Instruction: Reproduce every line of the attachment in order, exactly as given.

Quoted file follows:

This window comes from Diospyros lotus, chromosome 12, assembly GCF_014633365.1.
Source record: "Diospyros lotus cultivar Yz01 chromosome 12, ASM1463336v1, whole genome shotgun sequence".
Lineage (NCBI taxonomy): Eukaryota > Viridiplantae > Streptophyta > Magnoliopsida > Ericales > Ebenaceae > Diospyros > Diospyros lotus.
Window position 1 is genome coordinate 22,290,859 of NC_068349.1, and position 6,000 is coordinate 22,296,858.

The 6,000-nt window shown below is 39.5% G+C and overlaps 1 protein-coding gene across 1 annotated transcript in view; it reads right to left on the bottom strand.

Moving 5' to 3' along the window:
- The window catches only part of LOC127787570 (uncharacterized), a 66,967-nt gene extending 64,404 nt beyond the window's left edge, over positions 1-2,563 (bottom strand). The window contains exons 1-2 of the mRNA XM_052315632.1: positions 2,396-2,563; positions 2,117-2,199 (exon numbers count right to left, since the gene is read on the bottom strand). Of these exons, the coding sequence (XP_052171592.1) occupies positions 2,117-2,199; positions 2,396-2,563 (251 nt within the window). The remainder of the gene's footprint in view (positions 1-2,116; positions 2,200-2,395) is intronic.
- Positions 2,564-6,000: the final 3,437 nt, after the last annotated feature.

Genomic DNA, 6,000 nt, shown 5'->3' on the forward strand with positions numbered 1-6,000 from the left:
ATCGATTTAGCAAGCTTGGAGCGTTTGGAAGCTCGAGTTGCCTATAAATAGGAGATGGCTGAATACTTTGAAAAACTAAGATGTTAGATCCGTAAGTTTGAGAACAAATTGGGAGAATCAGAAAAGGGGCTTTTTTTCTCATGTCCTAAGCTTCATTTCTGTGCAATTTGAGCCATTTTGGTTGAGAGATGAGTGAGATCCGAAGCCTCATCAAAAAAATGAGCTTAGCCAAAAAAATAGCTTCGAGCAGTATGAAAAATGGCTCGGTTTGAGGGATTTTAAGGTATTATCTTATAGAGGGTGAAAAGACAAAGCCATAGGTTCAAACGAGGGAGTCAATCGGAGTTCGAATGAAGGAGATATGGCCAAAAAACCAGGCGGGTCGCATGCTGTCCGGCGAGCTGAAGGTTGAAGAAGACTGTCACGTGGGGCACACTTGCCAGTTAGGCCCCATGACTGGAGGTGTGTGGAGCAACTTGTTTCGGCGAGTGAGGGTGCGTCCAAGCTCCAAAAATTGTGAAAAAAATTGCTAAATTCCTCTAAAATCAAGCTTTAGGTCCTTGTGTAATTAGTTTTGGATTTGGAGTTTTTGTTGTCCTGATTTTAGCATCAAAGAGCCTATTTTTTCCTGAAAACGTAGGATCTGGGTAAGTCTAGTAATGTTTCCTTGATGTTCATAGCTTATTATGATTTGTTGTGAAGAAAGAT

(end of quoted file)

This window comes from Diospyros lotus, chromosome 12, assembly GCF_014633365.1.
Source record: "Diospyros lotus cultivar Yz01 chromosome 12, ASM1463336v1, whole genome shotgun sequence".
Lineage (NCBI taxonomy): Eukaryota > Viridiplantae > Streptophyta > Magnoliopsida > Ericales > Ebenaceae > Diospyros > Diospyros lotus.
Window position 1 is genome coordinate 22,290,859 of NC_068349.1, and position 6,000 is coordinate 22,296,858.

The 6,000-nt window shown below is 39.5% G+C and overlaps 1 protein-coding gene across 1 annotated transcript in view; it reads right to left on the bottom strand.

Moving 5' to 3' along the window:
- The window catches only part of LOC127787570 (uncharacterized), a 66,967-nt gene extending 64,404 nt beyond the window's left edge, over positions 1-2,563 (bottom strand). The window contains exons 1-2 of the mRNA XM_052315632.1: positions 2,396-2,563; positions 2,117-2,199 (exon numbers count right to left, since the gene is read on the bottom strand). Of these exons, the coding sequence (XP_052171592.1) occupies positions 2,117-2,199; positions 2,396-2,563 (251 nt within the window). The remainder of the gene's footprint in view (positions 1-2,116; positions 2,200-2,395) is intronic.
- Positions 2,564-6,000: the final 3,437 nt, after the last annotated feature.

Genomic DNA, 6,000 nt, shown 5'->3' on the forward strand with positions numbered 1-6,000 from the left:
ATCGATTTAGCAAGCTTGGAGCGTTTGGAAGCTCGAGTTGCCTATAAATAGGAGATGGCTGAATACTTTGAAAAACTAAGATGTTAGATCCGTAAGTTTGAGAACAAATTGGGAGAATCAGAAAAGGGGCTTTTTTTCTCATGTCCTAAGCTTCATTTCTGTGCAATTTGAGCCATTTTGGTTGAGAGATGAGTGAGATCCGAAGCCTCATCAAAAAAATGAGCTTAGCCAAAAAAATAGCTTCGAGCAGTATGAAAAATGGCTCGGTTTGAGGGATTTTAAGGTATTATCTTATAGAGGGTGAAAAGACAAAGCCATAGGTTCAAACGAGGGAGTCAATCGGAGTTCGAATGAAGGAGATATGGCCAAAAAACCAGGCGGGTCGCATGCTGTCCGGCGAGCTGAAGGTTGAAGAAGACTGTCACGTGGGGCACACTTGCCAGTTAGGCCCCATGACTGGAGGTGTGTGGAGCAACTTGTTTCGGCGAGTGAGGGTGCGTCCAAGCTCCAAAAATTGTGAAAAAAATTGCTAAATTCCTCTAAAATCAAGCTTTAGGTCCTTGTGTAATTAGTTTTGGATTTGGAGTTTTTGTTGTCCTGATTTTAGCATCAAAGAGCCTATTTTTTCCTGAAAACGTAGGATCTGGGTAAGTCTAGTAATGTTTCCTTGATGTTCATAGCTTATTATGATTTGTTGTGAAGAAAGAT